Ever since TV technology made it possible to measure overnight ratings, there have been some in the industry who wish it hadn’t. Programme controllers and advertisers have been accused of not giving new dramas or comedies or entertainment formats enough time to establish themselves. Journalists are blamed for rushing to judgement with headline-grabbing claims that can damage a programme’s prospects.
Big data, with Netflix at the forefront, is transforming the way that TV is commissioned and watched, but not as radically or quickly as many in the broadcasting industry believe. Its impact, for the moment, remains most keenly felt in advertising.
This was the conclusion of a sold-out RTS early-evening event, “Big data or smart data? Data and the impact on TV advertising, commissioning and content”. Chaired by the former BBC Media Correspondent Torin Douglas, the RTS panel – composed of both broadcasting and advertising experts – explained the appeal of big data.
Last month, a media storm broke out about a landmark change in children’s TV viewing habits. It was widely reported that, for the first time, “young people are spending more time online than watching TV”, according to “The Monitor Report 2016” by Childwise.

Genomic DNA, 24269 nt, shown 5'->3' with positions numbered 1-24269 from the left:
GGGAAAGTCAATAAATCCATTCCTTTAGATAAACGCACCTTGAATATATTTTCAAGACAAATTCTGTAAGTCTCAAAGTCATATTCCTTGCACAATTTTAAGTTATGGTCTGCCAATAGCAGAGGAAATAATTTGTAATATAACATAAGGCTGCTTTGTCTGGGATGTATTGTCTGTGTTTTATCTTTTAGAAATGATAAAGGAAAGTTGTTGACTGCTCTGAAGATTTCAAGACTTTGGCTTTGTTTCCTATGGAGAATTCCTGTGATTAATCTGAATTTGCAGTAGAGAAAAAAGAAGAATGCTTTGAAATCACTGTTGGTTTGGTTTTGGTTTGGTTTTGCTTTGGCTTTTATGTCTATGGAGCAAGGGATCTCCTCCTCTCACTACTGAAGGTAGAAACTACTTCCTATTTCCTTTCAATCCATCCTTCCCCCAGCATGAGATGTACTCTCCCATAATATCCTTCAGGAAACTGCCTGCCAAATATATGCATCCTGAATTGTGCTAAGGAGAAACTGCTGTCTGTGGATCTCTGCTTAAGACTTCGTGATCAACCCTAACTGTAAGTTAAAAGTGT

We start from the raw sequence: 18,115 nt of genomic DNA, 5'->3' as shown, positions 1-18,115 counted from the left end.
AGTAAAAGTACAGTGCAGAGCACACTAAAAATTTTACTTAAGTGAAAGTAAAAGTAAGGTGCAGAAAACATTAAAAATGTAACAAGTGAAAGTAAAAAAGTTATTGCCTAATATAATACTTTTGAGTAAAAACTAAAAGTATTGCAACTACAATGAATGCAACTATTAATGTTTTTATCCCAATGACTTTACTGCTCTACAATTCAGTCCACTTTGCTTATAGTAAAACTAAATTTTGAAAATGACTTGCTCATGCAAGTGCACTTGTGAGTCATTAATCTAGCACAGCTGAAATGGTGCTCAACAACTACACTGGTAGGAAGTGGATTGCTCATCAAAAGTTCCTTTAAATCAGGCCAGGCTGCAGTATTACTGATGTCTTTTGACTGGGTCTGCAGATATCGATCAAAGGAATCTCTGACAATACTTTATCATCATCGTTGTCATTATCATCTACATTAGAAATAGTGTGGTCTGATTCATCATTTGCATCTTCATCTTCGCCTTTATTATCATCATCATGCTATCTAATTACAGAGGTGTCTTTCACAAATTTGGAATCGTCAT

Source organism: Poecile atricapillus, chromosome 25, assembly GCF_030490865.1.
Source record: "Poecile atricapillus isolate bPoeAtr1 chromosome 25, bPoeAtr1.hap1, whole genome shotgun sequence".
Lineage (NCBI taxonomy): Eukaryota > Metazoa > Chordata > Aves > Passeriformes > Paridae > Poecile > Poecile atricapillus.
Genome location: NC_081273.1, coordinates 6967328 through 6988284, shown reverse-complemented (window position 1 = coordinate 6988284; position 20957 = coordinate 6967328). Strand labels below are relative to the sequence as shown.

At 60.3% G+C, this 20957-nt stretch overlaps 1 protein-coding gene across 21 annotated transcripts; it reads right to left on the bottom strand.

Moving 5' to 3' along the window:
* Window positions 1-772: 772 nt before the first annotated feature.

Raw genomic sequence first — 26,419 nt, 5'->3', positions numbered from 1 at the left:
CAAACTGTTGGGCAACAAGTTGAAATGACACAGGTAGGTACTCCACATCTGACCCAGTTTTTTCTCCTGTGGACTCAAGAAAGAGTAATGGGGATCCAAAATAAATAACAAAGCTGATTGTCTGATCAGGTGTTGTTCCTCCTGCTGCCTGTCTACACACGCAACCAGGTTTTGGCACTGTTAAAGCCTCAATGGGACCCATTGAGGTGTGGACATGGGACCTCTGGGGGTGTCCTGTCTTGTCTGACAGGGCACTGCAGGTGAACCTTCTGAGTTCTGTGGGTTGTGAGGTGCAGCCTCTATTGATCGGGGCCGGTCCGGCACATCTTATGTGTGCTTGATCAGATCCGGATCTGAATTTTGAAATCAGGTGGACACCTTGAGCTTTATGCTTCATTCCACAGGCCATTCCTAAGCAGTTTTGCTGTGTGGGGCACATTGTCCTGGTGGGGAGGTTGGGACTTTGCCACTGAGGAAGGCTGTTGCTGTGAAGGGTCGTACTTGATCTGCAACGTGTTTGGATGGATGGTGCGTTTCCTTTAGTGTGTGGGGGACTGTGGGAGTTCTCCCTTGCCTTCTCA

This was quickly challenged by Thinkbox, the marketing body for commercial television. But it highlighted some fundamental questions about the rapidly changing landscape of TV, online and mobile viewing:
The number of people watching on-demand and live-streamed content through online TV Player apps is to be recorded for the first time.
The Broadcasters’ Audience Research Board (BARB), which already provides viewing figures for UK television audiences, will start producing a beta version of its TV Player Report in September.
The report is the first set of BARB data to focus on viewing that takes place on computer devices including laptops, tablets and smartphones.